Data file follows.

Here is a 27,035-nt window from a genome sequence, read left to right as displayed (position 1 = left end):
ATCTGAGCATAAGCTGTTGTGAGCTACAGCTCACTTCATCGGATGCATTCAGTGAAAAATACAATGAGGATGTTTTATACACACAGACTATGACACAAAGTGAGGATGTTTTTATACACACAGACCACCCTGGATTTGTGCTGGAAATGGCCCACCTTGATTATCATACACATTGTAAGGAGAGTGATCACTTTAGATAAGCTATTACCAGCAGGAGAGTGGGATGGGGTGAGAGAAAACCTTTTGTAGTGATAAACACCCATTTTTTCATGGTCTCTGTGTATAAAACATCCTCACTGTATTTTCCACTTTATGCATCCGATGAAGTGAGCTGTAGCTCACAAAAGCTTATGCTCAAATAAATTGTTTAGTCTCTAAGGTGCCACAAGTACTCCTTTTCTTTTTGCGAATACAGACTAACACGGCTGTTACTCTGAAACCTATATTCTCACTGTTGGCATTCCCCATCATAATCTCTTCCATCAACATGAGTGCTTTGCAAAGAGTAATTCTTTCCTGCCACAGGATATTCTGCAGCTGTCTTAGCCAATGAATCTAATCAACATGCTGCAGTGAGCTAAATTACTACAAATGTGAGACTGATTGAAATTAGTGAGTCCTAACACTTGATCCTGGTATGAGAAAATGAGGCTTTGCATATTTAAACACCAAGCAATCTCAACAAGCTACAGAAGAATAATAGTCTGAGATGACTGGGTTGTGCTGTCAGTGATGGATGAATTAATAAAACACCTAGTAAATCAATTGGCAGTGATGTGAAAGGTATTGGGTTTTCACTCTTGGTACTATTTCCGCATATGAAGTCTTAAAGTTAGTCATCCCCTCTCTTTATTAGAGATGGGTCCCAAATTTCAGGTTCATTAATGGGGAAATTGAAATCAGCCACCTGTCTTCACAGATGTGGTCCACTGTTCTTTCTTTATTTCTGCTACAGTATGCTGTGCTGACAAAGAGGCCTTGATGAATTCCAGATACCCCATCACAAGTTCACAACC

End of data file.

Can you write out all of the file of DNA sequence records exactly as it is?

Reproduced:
Here is a 27,035-nt window from a genome sequence, read left to right as displayed (position 1 = left end):
ATCTGAGCATAAGCTGTTGTGAGCTACAGCTCACTTCATCGGATGCATTCAGTGAAAAATACAATGAGGATGTTTTATACACACAGACTATGACACAAAGTGAGGATGTTTTTATACACACAGACCACCCTGGATTTGTGCTGGAAATGGCCCACCTTGATTATCATACACATTGTAAGGAGAGTGATCACTTTAGATAAGCTATTACCAGCAGGAGAGTGGGATGGGGTGAGAGAAAACCTTTTGTAGTGATAAACACCCATTTTTTCATGGTCTCTGTGTATAAAACATCCTCACTGTATTTTCCACTTTATGCATCCGATGAAGTGAGCTGTAGCTCACAAAAGCTTATGCTCAAATAAATTGTTTAGTCTCTAAGGTGCCACAAGTACTCCTTTTCTTTTTGCGAATACAGACTAACACGGCTGTTACTCTGAAACCTATATTCTCACTGTTGGCATTCCCCATCATAATCTCTTCCATCAACATGAGTGCTTTGCAAAGAGTAATTCTTTCCTGCCACAGGATATTCTGCAGCTGTCTTAGCCAATGAATCTAATCAACATGCTGCAGTGAGCTAAATTACTACAAATGTGAGACTGATTGAAATTAGTGAGTCCTAACACTTGATCCTGGTATGAGAAAATGAGGCTTTGCATATTTAAACACCAAGCAATCTCAACAAGCTACAGAAGAATAATAGTCTGAGATGACTGGGTTGTGCTGTCAGTGATGGATGAATTAATAAAACACCTAGTAAATCAATTGGCAGTGATGTGAAAGGTATTGGGTTTTCACTCTTGGTACTATTTCCGCATATGAAGTCTTAAAGTTAGTCATCCCCTCTCTTTATTAGAGATGGGTCCCAAATTTCAGGTTCATTAATGGGGAAATTGAAATCAGCCACCTGTCTTCACAGATGTGGTCCACTGTTCTTTCTTTATTTCTGCTACAGTATGCTGTGCTGACAAAGAGGCCTTGATGAATTCCAGATACCCCATCACAAGTTCACAACC